Parasomnia: The Dreaming God continues the story begun in last year’s four part series, Parasomnia. The series tells the story of a family that was broken apart when a young boy was kidnapped from his bedroom one night. This boy had a very special gift, an ability that made him stand out, and whilst that gift seems to be the reason he was targeted, it’s also what will help his father to find him.
The previous series was something of a strange read, a four part story that slowly introduced readers to this world and its conceit in ways that weren’t at first apparent; and in some cases were downright confusing. The first volume of this story definitely works better as a complete volume, and whilst the first issue of this chapter of the tale seems to be working better, you definitely need the foundation of the previous series in order to understand any of what’s happening here.
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This issue drops readers back into the story, with Grover still searching for his missing son, though now he’s gained an ally in the strange dream world that connects him to his son, as well as the cult that stole him. Whilst in the first volume the dream world was a strange, fantasy-like place, this time things have shifted. The dream has changed. And our hero finds himself in some kind of cyber-punk, neo-noir setting instead. This change isn’t commented upon, and none of the characters that go in and out of the dream world, or even Kahnawake, who lives there and seems aware of its ins and outs, make mention of it.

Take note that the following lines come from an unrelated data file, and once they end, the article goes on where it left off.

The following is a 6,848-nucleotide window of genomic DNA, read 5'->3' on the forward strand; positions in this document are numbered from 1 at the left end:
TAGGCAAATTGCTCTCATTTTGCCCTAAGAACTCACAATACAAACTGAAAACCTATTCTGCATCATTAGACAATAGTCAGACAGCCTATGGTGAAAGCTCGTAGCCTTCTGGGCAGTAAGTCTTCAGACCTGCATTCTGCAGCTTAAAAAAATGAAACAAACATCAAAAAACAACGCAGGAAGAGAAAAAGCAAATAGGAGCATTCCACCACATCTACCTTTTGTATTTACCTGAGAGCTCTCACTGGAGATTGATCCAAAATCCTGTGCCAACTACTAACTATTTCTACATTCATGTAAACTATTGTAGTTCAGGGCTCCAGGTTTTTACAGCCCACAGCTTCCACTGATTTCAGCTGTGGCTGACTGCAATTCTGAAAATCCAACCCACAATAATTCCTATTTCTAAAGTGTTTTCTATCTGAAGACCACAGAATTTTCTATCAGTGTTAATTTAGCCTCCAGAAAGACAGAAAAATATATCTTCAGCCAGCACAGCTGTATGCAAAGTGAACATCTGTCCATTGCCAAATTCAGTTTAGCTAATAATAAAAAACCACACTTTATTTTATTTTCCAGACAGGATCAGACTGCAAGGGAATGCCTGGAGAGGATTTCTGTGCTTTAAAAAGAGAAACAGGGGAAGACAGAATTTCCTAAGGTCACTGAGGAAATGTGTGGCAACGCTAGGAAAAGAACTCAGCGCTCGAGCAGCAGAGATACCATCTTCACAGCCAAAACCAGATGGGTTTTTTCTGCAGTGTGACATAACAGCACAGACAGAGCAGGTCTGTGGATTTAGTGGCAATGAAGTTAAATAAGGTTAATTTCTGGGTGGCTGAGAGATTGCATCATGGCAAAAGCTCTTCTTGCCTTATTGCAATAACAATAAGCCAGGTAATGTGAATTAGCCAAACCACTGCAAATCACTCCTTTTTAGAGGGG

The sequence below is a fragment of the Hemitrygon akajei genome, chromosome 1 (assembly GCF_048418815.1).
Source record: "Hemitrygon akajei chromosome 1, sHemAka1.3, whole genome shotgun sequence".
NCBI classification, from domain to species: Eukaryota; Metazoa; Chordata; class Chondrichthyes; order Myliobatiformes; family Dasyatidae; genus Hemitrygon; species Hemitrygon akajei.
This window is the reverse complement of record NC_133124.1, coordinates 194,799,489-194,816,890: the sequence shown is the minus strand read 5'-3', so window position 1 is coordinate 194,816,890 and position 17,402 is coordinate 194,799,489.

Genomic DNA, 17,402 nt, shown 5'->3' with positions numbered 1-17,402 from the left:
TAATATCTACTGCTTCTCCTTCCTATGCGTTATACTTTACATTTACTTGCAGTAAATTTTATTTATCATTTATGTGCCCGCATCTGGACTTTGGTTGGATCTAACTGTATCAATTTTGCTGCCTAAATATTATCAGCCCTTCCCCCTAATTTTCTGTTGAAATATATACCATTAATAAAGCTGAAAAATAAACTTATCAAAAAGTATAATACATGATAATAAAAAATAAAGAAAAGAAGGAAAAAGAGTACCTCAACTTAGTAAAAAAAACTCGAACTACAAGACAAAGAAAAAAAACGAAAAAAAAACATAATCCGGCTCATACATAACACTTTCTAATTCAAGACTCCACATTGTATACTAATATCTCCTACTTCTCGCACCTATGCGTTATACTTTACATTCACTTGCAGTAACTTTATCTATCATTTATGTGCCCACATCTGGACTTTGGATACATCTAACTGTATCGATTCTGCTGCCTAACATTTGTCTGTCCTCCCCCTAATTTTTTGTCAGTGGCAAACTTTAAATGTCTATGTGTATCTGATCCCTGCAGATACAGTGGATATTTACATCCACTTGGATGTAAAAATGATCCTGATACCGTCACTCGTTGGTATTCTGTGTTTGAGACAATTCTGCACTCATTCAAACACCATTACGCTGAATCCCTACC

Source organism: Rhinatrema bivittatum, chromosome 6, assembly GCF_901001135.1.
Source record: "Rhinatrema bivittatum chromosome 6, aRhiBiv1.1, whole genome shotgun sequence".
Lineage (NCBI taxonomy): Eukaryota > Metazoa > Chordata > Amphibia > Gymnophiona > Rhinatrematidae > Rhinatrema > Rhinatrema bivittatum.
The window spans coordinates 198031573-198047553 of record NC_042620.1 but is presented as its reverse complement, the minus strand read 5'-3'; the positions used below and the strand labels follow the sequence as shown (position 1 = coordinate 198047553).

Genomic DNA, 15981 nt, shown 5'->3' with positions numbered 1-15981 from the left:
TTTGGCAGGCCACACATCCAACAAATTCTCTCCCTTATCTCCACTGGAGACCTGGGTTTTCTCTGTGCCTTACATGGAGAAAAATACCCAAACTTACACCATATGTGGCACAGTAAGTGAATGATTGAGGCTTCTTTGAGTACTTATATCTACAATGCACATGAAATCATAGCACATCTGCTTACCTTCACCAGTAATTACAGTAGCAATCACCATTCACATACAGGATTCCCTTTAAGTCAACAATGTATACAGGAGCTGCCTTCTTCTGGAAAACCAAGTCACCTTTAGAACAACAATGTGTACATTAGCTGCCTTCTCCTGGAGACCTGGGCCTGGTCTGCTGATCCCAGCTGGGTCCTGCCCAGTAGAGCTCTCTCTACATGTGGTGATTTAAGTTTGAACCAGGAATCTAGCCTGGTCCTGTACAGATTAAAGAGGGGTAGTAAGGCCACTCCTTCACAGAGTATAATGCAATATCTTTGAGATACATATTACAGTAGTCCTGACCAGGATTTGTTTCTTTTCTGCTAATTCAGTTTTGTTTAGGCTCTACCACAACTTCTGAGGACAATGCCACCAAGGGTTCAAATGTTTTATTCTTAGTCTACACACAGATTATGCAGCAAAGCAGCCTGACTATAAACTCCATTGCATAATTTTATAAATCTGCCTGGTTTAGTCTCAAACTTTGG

This feels very much in keeping with the series as a whole, where nothing is explained, and readers are left to try and catch up with the small clues that are given to us. That being said, this issue is a lot more forthcoming with information than most of the previous instalments, and we begin to learn more about the dreamworld and the cult via Grover’s adventures there. We also discover that Grover isn’t the only member of his family still connected to his son, as his wife also makes the leap into the dreamworld.
It’s not clear exactly what is going to be happening in this particular volume of the Parasomnia story. Grover seems to be closing in on the cult, he’s gaining more abilities inside the dream world, and the cult has an evil plan. But these were all things that were happening before. Other than the sudden change in genre inside the dreams nothing here feels too different from what came before, and I’m left wondering why the story has been split into separate titles with this being a new issue one, when it could have easily just been issue five of the story.
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One thing that does feel different in this issue is the artwork, provided by Andrea Mutti (who also worked on Cold Bodies). Mutti worked on the first volume, and the art style hasn’t really changed here, but once the dream setting changed to the futuristic location the artwork feels slightly different. It feels more clean and clinical at times, and you could be forgiven for thinking that another artist is working on the book. This really shows off how versatile Mutti’s work is, and how their artwork evokes different feelings depending upon the setting.
If you’re coming to Parasomnia: The Dreaming God as a new reader because you saw that it was an issue one you’re probably going to be having a bad time with this. But if you’ve read the first run and are coming to this for the next chapter in the story you’re probably going to enjoy it. The tale is continuing on at a fairly leisurely pace, giving out net titbits of information as the world expands. It’s not clear yet what Cullen Bunn is intending to do with this particular volume, but it remains intriguing.
Parasomnia: The Dreaming God #1 is out now from Dark Horse.